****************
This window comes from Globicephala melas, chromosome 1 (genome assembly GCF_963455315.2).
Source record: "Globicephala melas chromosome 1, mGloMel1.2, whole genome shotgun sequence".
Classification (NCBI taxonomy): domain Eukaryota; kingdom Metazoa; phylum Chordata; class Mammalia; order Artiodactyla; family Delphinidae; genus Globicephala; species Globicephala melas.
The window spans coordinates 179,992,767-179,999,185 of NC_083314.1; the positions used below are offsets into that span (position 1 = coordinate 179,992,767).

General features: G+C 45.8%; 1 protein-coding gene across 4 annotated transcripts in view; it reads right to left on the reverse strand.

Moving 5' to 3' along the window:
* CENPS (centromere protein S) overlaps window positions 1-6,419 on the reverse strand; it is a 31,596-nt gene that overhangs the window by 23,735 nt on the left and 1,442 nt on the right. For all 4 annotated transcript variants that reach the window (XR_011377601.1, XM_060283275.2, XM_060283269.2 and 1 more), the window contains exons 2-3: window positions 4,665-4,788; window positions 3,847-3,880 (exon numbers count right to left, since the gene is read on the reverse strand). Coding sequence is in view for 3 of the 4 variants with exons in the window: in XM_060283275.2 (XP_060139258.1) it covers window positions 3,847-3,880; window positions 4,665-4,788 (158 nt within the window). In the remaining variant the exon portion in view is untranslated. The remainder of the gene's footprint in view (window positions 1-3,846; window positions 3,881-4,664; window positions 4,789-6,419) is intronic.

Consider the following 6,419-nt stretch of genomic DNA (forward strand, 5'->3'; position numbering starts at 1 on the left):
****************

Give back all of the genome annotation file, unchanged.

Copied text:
This window comes from Globicephala melas, chromosome 1 (genome assembly GCF_963455315.2).
Source record: "Globicephala melas chromosome 1, mGloMel1.2, whole genome shotgun sequence".
Classification (NCBI taxonomy): domain Eukaryota; kingdom Metazoa; phylum Chordata; class Mammalia; order Artiodactyla; family Delphinidae; genus Globicephala; species Globicephala melas.
The window spans coordinates 179,992,767-179,999,185 of NC_083314.1; the positions used below are offsets into that span (position 1 = coordinate 179,992,767).

General features: G+C 45.8%; 1 protein-coding gene across 4 annotated transcripts in view; it reads right to left on the reverse strand.

Moving 5' to 3' along the window:
* CENPS (centromere protein S) overlaps window positions 1-6,419 on the reverse strand; it is a 31,596-nt gene that overhangs the window by 23,735 nt on the left and 1,442 nt on the right. For all 4 annotated transcript variants that reach the window (XR_011377601.1, XM_060283275.2, XM_060283269.2 and 1 more), the window contains exons 2-3: window positions 4,665-4,788; window positions 3,847-3,880 (exon numbers count right to left, since the gene is read on the reverse strand). Coding sequence is in view for 3 of the 4 variants with exons in the window: in XM_060283275.2 (XP_060139258.1) it covers window positions 3,847-3,880; window positions 4,665-4,788 (158 nt within the window). In the remaining variant the exon portion in view is untranslated. The remainder of the gene's footprint in view (window positions 1-3,846; window positions 3,881-4,664; window positions 4,789-6,419) is intronic.

Consider the following 6,419-nt stretch of genomic DNA (forward strand, 5'->3'; position numbering starts at 1 on the left):